• 10 Killer Ways to Feel Like a Million Bucks (Strengthen your hamstrings. Sitting all the time leads to weakened hamstrings, which can lead to aches in your lower back, knees, and hips.)
      • The Best and Worst places to Stash Cash in Your Home (Tampon boxes are in; toilet tanks are out.)
      • 12 Ways to Become Rent- or Mortgage-Free (Have you thought about living in a yurt? They’re affordable, comfortable, and you get to say “yurt” all the time – what more could you possibly need or want?)
      • 20 Signs That a Pink Slip Is Coming (Have you started getting a lot of requests by email or memo that could just as easily have been given in person? Your boss might be building up a paper trail to justify letting you go to HR…)
      • And plenty more – the title promises 10,001 tips, after all.

      All in all, I highly recommend 10,001 Ways to Live Large on a Small Budget. For more information, check out the book’s homepage at Wisebread, or order it directly. Better yet, talk to your local public library librarian about ordering a case for their library, and check it out when it comes in – not only is that incredibly frugal, but you’ll be helping out your community as well! Or here’s another idea: keep reading for a chance to win your own copy, courtesy of Wisebread, absolutely free!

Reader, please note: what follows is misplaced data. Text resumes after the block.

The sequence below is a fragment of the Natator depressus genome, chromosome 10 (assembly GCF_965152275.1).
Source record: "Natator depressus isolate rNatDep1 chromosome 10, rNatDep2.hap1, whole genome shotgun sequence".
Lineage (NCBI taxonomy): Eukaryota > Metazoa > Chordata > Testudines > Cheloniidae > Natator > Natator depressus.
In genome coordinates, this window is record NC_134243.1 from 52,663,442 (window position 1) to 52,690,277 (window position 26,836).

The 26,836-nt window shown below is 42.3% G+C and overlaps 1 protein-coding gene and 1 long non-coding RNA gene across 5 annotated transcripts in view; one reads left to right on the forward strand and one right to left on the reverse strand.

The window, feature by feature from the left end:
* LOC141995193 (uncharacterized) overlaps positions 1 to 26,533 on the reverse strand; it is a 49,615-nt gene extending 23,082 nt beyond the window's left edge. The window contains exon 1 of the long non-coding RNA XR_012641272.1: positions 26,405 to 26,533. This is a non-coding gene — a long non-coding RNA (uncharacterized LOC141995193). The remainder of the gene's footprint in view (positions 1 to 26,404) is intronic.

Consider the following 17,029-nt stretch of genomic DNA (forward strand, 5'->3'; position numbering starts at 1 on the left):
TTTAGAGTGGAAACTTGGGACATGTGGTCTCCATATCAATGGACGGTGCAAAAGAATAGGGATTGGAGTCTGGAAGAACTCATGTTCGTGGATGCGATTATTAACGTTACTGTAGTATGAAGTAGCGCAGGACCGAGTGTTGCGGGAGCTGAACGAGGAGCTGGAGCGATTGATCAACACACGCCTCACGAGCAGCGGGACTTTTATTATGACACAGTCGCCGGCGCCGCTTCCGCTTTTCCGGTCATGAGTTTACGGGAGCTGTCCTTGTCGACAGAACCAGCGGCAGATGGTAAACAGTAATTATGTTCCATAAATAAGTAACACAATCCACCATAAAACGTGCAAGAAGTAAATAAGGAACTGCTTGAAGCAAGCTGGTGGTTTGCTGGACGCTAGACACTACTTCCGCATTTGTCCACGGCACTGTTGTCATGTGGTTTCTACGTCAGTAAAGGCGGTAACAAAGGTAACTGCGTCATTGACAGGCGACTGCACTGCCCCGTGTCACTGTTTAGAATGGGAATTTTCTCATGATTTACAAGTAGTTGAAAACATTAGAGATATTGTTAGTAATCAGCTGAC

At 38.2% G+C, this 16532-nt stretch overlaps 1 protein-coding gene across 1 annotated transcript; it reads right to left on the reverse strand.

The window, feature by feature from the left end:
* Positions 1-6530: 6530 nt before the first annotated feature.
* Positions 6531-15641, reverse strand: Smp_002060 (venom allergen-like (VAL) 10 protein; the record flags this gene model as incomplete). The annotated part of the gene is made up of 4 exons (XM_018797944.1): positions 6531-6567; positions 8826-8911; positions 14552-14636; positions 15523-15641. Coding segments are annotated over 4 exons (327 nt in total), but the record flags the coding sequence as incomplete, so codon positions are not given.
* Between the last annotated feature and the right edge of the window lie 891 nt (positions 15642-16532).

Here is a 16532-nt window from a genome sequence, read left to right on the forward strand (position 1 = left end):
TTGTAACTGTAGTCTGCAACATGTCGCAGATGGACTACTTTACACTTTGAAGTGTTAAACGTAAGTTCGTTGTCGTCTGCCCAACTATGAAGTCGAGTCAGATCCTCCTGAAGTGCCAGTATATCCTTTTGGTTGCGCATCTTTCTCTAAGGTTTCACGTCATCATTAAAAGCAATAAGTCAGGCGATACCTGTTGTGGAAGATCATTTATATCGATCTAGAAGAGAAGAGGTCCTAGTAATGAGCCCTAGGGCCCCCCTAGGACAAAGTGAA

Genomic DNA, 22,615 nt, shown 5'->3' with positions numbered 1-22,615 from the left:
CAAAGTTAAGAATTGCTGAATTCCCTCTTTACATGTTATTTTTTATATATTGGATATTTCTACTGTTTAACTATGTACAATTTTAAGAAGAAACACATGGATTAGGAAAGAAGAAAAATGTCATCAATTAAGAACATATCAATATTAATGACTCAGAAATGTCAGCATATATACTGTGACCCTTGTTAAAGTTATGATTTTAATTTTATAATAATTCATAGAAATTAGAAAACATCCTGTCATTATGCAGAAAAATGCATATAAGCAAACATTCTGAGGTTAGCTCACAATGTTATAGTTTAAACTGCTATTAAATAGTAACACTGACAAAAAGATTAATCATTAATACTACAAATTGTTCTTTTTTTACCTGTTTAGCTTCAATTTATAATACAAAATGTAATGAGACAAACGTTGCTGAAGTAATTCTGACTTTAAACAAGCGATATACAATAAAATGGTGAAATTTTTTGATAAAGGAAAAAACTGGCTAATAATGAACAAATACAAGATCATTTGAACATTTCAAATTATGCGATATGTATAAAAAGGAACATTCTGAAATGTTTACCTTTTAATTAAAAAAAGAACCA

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      Contest: How Do You Live Large on a Small Budget?

      That’s right, the editors of 10,001 Ways to Live Large on a Small Budget have offered a free copy of the book to a lucky Lifehack reader. To enter, all you have to do is leave a comment on this post telling your fellow Lifehack readers about your tip for living well without spending lots of cash. Tell us about your affordable luxuries, cheap thrills, and low-price high life.

      All entries must be received by 11:59 pm PDT, Saturday May 30, 2009 (limit: one entry per person) and you must leave an email address so that I can contact you if you win (don’t worry, email addresses aren’t published on the site). After the entries have been . received, I will select one winner at random using a random number generator. Entries will not be judged, but try to come up with something good, anyway – consider it a public service!

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      Last Updated on March 13, 2019

      How to Get out of a Rut: 12 Useful Ways to Get Unstuck

      How to Get out of a Rut: 12 Useful Ways to Get Unstuck

      Have you gotten into a rut before? Or are you in a rut right now?